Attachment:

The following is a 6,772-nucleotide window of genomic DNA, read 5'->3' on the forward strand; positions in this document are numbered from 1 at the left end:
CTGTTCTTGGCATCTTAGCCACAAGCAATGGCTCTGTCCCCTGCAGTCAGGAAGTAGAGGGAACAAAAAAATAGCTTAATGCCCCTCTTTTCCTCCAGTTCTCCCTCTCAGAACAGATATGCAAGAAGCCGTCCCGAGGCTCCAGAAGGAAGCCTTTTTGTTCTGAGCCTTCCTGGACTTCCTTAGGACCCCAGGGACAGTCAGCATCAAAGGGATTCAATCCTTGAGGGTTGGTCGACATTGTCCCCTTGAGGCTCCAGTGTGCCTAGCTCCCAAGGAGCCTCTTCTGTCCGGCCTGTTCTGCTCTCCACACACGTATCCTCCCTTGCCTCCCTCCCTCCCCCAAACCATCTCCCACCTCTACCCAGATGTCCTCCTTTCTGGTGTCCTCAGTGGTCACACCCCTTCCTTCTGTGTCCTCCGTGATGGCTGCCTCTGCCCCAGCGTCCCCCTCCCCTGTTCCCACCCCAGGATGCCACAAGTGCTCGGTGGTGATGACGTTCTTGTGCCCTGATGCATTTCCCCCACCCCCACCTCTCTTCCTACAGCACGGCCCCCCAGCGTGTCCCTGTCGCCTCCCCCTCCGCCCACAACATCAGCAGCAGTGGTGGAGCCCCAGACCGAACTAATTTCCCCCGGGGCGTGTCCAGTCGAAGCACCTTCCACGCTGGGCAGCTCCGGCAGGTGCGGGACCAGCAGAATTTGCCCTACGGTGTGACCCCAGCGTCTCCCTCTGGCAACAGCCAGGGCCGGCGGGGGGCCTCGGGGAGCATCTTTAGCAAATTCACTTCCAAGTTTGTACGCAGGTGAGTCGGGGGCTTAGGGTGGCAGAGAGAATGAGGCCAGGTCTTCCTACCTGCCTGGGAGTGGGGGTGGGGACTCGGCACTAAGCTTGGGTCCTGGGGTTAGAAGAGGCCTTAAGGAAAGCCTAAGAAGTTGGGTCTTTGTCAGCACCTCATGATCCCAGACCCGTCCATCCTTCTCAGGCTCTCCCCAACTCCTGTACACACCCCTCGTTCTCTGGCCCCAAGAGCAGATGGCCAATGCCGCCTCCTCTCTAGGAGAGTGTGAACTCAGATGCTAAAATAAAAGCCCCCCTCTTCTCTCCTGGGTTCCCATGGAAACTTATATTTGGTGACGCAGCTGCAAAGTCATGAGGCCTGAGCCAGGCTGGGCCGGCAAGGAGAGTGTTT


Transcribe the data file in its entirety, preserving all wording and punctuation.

The following is a 6,772-nucleotide window of genomic DNA, read 5'->3' on the forward strand; positions in this document are numbered from 1 at the left end:
CTGTTCTTGGCATCTTAGCCACAAGCAATGGCTCTGTCCCCTGCAGTCAGGAAGTAGAGGGAACAAAAAAATAGCTTAATGCCCCTCTTTTCCTCCAGTTCTCCCTCTCAGAACAGATATGCAAGAAGCCGTCCCGAGGCTCCAGAAGGAAGCCTTTTTGTTCTGAGCCTTCCTGGACTTCCTTAGGACCCCAGGGACAGTCAGCATCAAAGGGATTCAATCCTTGAGGGTTGGTCGACATTGTCCCCTTGAGGCTCCAGTGTGCCTAGCTCCCAAGGAGCCTCTTCTGTCCGGCCTGTTCTGCTCTCCACACACGTATCCTCCCTTGCCTCCCTCCCTCCCCCAAACCATCTCCCACCTCTACCCAGATGTCCTCCTTTCTGGTGTCCTCAGTGGTCACACCCCTTCCTTCTGTGTCCTCCGTGATGGCTGCCTCTGCCCCAGCGTCCCCCTCCCCTGTTCCCACCCCAGGATGCCACAAGTGCTCGGTGGTGATGACGTTCTTGTGCCCTGATGCATTTCCCCCACCCCCACCTCTCTTCCTACAGCACGGCCCCCCAGCGTGTCCCTGTCGCCTCCCCCTCCGCCCACAACATCAGCAGCAGTGGTGGAGCCCCAGACCGAACTAATTTCCCCCGGGGCGTGTCCAGTCGAAGCACCTTCCACGCTGGGCAGCTCCGGCAGGTGCGGGACCAGCAGAATTTGCCCTACGGTGTGACCCCAGCGTCTCCCTCTGGCAACAGCCAGGGCCGGCGGGGGGCCTCGGGGAGCATCTTTAGCAAATTCACTTCCAAGTTTGTACGCAGGTGAGTCGGGGGCTTAGGGTGGCAGAGAGAATGAGGCCAGGTCTTCCTACCTGCCTGGGAGTGGGGGTGGGGACTCGGCACTAAGCTTGGGTCCTGGGGTTAGAAGAGGCCTTAAGGAAAGCCTAAGAAGTTGGGTCTTTGTCAGCACCTCATGATCCCAGACCCGTCCATCCTTCTCAGGCTCTCCCCAACTCCTGTACACACCCCTCGTTCTCTGGCCCCAAGAGCAGATGGCCAATGCCGCCTCCTCTCTAGGAGAGTGTGAACTCAGATGCTAAAATAAAAGCCCCCCTCTTCTCTCCTGGGTTCCCATGGAAACTTATATTTGGTGACGCAGCTGCAAAGTCATGAGGCCTGAGCCAGGCTGGGCCGGCAAGGAGAGTGTTT